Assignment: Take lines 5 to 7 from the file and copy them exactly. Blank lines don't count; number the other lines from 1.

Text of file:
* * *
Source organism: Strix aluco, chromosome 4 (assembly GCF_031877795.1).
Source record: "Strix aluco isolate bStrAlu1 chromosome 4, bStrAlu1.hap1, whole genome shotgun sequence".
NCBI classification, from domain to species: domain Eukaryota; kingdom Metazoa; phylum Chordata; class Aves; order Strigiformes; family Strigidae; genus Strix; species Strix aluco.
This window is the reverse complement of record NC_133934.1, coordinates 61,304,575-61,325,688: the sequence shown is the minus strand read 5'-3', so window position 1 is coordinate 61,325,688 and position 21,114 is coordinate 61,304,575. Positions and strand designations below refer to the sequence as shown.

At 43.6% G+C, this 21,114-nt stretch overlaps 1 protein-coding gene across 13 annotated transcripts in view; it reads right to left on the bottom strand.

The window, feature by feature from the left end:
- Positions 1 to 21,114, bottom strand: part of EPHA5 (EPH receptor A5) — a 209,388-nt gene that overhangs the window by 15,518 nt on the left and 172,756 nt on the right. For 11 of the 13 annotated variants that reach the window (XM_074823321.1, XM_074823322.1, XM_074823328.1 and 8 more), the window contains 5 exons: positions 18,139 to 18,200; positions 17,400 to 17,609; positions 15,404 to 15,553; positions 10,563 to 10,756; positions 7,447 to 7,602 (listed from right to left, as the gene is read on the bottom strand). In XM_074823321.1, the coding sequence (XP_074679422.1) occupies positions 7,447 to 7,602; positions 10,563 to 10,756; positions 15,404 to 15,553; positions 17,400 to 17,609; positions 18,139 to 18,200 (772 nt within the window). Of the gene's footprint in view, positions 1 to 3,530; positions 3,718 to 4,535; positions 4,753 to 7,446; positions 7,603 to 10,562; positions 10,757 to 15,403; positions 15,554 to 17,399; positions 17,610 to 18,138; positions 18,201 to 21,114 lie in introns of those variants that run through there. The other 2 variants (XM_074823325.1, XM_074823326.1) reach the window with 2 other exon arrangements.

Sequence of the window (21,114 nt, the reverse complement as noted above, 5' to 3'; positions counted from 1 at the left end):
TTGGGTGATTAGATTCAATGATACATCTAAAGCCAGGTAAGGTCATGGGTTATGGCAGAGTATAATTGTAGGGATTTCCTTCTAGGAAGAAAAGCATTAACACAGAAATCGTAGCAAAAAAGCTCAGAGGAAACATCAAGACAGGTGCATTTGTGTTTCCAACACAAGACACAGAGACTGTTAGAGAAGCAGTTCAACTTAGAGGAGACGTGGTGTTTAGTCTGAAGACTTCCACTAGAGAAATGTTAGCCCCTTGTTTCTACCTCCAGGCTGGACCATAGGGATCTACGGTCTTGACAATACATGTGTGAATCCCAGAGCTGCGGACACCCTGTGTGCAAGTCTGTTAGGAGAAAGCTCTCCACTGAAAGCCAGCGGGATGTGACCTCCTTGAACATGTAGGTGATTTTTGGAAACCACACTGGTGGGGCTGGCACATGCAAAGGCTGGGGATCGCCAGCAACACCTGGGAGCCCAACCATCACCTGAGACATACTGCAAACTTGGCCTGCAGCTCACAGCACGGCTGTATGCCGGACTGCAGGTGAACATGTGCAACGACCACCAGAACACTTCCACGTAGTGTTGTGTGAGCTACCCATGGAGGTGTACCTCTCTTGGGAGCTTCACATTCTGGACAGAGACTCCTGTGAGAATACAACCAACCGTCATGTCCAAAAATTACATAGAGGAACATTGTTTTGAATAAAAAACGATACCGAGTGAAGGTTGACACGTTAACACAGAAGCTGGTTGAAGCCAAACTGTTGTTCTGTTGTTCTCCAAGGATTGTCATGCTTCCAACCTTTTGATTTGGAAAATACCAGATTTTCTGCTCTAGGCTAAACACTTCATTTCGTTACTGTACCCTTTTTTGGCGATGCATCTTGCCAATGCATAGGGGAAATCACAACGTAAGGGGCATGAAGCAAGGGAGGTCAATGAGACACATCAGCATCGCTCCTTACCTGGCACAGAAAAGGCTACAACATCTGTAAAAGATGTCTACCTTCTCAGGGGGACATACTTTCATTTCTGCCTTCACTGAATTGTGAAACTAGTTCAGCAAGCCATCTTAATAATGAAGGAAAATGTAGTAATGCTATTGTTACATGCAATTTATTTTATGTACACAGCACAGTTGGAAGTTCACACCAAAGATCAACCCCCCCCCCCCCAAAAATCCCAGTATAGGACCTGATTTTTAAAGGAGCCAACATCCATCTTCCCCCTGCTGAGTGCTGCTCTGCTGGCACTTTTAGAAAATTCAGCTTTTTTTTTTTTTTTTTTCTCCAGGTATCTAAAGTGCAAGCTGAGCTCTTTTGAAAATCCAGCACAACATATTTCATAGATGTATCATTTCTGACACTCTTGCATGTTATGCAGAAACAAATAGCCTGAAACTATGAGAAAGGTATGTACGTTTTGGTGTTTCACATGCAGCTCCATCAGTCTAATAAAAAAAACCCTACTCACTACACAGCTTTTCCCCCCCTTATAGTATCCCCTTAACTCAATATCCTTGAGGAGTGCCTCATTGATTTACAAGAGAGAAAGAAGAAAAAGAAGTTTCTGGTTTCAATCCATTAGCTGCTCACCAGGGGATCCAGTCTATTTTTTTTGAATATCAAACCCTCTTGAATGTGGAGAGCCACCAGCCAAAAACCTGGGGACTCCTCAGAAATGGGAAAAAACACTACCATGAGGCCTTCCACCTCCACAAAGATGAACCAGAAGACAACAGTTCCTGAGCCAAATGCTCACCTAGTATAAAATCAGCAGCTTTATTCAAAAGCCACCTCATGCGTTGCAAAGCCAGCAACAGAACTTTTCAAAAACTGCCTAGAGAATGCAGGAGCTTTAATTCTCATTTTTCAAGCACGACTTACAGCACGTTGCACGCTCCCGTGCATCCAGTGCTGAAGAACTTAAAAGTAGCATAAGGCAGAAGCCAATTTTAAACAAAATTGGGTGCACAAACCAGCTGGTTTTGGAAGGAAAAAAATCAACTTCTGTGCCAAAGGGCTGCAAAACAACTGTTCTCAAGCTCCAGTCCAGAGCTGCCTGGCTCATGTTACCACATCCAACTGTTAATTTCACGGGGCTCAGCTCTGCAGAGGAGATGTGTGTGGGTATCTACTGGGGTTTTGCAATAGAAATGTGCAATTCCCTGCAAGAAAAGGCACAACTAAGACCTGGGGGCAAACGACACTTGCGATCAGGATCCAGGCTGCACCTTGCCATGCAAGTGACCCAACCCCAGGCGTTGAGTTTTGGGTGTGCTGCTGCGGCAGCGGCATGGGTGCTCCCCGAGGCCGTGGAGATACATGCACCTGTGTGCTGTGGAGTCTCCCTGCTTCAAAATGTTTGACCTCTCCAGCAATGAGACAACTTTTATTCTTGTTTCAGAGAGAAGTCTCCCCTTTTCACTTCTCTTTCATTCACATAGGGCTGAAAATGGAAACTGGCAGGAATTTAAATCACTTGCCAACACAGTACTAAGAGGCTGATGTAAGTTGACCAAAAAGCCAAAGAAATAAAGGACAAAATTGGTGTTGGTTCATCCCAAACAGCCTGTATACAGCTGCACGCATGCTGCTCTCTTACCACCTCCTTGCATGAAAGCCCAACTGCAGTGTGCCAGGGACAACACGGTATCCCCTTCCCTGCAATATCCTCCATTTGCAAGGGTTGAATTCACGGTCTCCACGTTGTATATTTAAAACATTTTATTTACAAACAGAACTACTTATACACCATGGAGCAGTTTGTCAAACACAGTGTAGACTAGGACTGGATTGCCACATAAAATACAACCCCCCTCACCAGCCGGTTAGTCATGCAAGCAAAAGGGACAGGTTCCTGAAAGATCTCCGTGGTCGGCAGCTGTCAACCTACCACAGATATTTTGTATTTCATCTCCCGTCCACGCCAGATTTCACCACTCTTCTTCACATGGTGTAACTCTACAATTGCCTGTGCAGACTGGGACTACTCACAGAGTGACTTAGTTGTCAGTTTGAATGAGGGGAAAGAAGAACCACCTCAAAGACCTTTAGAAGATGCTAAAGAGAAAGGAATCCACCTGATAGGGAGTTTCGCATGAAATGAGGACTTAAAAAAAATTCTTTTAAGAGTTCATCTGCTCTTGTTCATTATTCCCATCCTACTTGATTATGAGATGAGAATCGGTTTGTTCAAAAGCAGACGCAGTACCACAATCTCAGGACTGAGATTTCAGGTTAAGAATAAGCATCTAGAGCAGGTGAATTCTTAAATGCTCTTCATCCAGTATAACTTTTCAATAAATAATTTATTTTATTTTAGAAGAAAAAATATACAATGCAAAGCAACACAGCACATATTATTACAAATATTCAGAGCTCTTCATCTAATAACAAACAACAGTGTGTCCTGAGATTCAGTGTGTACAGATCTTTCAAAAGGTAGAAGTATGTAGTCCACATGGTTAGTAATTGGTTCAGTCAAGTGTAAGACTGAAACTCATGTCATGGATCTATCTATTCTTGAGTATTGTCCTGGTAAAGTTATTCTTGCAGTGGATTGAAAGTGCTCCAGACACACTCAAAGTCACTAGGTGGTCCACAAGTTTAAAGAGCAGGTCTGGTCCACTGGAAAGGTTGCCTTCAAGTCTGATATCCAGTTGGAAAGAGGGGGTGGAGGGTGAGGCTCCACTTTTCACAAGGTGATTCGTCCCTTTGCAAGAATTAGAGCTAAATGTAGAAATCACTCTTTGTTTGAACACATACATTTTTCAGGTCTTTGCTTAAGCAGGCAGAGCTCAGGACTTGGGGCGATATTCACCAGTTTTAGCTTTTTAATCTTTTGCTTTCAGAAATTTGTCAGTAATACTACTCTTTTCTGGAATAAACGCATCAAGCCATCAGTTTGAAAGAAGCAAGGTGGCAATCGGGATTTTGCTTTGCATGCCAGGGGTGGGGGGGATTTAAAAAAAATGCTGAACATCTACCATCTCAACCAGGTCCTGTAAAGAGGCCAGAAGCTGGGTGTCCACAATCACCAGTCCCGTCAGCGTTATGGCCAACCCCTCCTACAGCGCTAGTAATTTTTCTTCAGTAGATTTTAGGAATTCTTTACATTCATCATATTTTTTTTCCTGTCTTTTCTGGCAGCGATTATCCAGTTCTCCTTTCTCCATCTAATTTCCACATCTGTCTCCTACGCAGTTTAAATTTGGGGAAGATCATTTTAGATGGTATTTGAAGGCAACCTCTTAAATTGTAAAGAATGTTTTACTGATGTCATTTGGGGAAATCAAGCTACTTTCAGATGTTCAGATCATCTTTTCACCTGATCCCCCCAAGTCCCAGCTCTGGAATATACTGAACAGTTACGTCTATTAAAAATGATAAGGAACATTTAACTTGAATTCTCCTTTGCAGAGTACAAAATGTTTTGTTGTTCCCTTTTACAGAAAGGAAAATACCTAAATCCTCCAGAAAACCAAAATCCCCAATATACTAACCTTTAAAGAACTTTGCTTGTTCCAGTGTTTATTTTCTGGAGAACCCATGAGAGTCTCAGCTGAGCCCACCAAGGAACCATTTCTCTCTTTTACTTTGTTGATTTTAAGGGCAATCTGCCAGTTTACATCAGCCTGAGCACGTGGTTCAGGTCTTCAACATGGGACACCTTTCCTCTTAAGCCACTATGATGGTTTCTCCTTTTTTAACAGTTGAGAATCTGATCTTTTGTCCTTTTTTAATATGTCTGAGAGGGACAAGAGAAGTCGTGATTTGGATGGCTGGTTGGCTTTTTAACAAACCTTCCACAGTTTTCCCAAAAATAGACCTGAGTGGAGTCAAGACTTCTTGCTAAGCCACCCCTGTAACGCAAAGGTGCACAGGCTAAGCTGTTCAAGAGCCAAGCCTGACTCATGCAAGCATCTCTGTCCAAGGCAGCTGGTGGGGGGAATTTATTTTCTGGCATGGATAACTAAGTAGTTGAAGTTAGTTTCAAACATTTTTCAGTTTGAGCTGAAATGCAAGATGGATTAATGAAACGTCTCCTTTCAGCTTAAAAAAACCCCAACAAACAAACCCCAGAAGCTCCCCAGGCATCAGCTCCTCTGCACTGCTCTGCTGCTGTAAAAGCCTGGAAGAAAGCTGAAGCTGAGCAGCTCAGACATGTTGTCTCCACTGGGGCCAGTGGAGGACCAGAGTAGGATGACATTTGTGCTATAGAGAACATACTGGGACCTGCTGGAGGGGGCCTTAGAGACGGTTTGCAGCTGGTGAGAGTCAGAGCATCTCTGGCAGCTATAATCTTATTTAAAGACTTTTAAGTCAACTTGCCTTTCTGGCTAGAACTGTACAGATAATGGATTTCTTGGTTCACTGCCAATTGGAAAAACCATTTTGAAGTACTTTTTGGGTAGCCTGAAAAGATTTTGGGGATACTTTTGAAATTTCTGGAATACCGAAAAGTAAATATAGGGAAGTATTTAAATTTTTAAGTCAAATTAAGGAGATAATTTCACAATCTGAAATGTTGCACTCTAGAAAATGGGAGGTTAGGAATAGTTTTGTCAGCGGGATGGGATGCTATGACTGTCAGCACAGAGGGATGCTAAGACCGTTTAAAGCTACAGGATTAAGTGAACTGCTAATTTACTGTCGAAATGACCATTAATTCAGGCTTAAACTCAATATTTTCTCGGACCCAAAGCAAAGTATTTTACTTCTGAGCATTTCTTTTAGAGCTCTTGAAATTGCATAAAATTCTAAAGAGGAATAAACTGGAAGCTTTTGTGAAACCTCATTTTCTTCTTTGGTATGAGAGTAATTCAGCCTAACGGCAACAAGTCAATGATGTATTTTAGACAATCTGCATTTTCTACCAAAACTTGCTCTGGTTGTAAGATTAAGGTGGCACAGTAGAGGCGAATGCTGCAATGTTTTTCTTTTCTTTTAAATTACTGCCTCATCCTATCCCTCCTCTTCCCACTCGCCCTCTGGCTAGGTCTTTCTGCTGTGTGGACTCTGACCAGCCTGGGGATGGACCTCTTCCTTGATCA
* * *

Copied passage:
At 43.6% G+C, this 21,114-nt stretch overlaps 1 protein-coding gene across 13 annotated transcripts in view; it reads right to left on the bottom strand.

The window, feature by feature from the left end:
- Positions 1 to 21,114, bottom strand: part of EPHA5 (EPH receptor A5) — a 209,388-nt gene that overhangs the window by 15,518 nt on the left and 172,756 nt on the right. For 11 of the 13 annotated variants that reach the window (XM_074823321.1, XM_074823322.1, XM_074823328.1 and 8 more), the window contains 5 exons: positions 18,139 to 18,200; positions 17,400 to 17,609; positions 15,404 to 15,553; positions 10,563 to 10,756; positions 7,447 to 7,602 (listed from right to left, as the gene is read on the bottom strand). In XM_074823321.1, the coding sequence (XP_074679422.1) occupies positions 7,447 to 7,602; positions 10,563 to 10,756; positions 15,404 to 15,553; positions 17,400 to 17,609; positions 18,139 to 18,200 (772 nt within the window). Of the gene's footprint in view, positions 1 to 3,530; positions 3,718 to 4,535; positions 4,753 to 7,446; positions 7,603 to 10,562; positions 10,757 to 15,403; positions 15,554 to 17,399; positions 17,610 to 18,138; positions 18,201 to 21,114 lie in introns of those variants that run through there. The other 2 variants (XM_074823325.1, XM_074823326.1) reach the window with 2 other exon arrangements.